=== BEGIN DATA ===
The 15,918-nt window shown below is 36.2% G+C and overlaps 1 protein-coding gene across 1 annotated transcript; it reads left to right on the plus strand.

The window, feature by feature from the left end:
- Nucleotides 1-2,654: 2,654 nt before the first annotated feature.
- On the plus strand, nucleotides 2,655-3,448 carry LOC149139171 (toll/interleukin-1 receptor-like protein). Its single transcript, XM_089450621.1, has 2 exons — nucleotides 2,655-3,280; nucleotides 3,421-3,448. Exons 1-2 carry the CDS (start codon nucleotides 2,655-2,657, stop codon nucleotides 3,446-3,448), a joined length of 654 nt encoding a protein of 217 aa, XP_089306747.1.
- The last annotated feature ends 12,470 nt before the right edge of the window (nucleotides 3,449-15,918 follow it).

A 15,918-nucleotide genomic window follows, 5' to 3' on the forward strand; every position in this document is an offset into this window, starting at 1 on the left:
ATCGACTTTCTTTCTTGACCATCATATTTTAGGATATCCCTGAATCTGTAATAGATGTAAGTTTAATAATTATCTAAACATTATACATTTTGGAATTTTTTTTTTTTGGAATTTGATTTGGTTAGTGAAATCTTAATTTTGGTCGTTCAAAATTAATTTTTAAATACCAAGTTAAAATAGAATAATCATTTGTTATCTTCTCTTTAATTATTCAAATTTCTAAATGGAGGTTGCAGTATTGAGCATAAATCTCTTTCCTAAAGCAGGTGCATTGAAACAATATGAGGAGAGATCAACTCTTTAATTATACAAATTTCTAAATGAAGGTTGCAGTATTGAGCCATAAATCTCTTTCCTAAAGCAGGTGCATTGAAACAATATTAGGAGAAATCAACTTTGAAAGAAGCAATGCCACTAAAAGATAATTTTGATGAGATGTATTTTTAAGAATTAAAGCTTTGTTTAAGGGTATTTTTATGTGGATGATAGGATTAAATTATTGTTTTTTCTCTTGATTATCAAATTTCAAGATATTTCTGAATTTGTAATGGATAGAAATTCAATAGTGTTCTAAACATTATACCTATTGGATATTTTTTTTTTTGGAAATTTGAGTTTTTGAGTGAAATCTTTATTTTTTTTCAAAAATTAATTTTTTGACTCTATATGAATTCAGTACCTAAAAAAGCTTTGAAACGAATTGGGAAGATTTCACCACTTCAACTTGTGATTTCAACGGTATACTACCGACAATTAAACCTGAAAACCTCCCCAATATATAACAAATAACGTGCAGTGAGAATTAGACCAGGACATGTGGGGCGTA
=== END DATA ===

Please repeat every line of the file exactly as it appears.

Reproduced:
The 15,918-nt window shown below is 36.2% G+C and overlaps 1 protein-coding gene across 1 annotated transcript; it reads left to right on the plus strand.

The window, feature by feature from the left end:
- Nucleotides 1-2,654: 2,654 nt before the first annotated feature.
- On the plus strand, nucleotides 2,655-3,448 carry LOC149139171 (toll/interleukin-1 receptor-like protein). Its single transcript, XM_089450621.1, has 2 exons — nucleotides 2,655-3,280; nucleotides 3,421-3,448. Exons 1-2 carry the CDS (start codon nucleotides 2,655-2,657, stop codon nucleotides 3,446-3,448), a joined length of 654 nt encoding a protein of 217 aa, XP_089306747.1.
- The last annotated feature ends 12,470 nt before the right edge of the window (nucleotides 3,449-15,918 follow it).

A 15,918-nucleotide genomic window follows, 5' to 3' on the forward strand; every position in this document is an offset into this window, starting at 1 on the left:
ATCGACTTTCTTTCTTGACCATCATATTTTAGGATATCCCTGAATCTGTAATAGATGTAAGTTTAATAATTATCTAAACATTATACATTTTGGAATTTTTTTTTTTTGGAATTTGATTTGGTTAGTGAAATCTTAATTTTGGTCGTTCAAAATTAATTTTTAAATACCAAGTTAAAATAGAATAATCATTTGTTATCTTCTCTTTAATTATTCAAATTTCTAAATGGAGGTTGCAGTATTGAGCATAAATCTCTTTCCTAAAGCAGGTGCATTGAAACAATATGAGGAGAGATCAACTCTTTAATTATACAAATTTCTAAATGAAGGTTGCAGTATTGAGCCATAAATCTCTTTCCTAAAGCAGGTGCATTGAAACAATATTAGGAGAAATCAACTTTGAAAGAAGCAATGCCACTAAAAGATAATTTTGATGAGATGTATTTTTAAGAATTAAAGCTTTGTTTAAGGGTATTTTTATGTGGATGATAGGATTAAATTATTGTTTTTTCTCTTGATTATCAAATTTCAAGATATTTCTGAATTTGTAATGGATAGAAATTCAATAGTGTTCTAAACATTATACCTATTGGATATTTTTTTTTTTGGAAATTTGAGTTTTTGAGTGAAATCTTTATTTTTTTTCAAAAATTAATTTTTTGACTCTATATGAATTCAGTACCTAAAAAAGCTTTGAAACGAATTGGGAAGATTTCACCACTTCAACTTGTGATTTCAACGGTATACTACCGACAATTAAACCTGAAAACCTCCCCAATATATAACAAATAACGTGCAGTGAGAATTAGACCAGGACATGTGGGGCGTA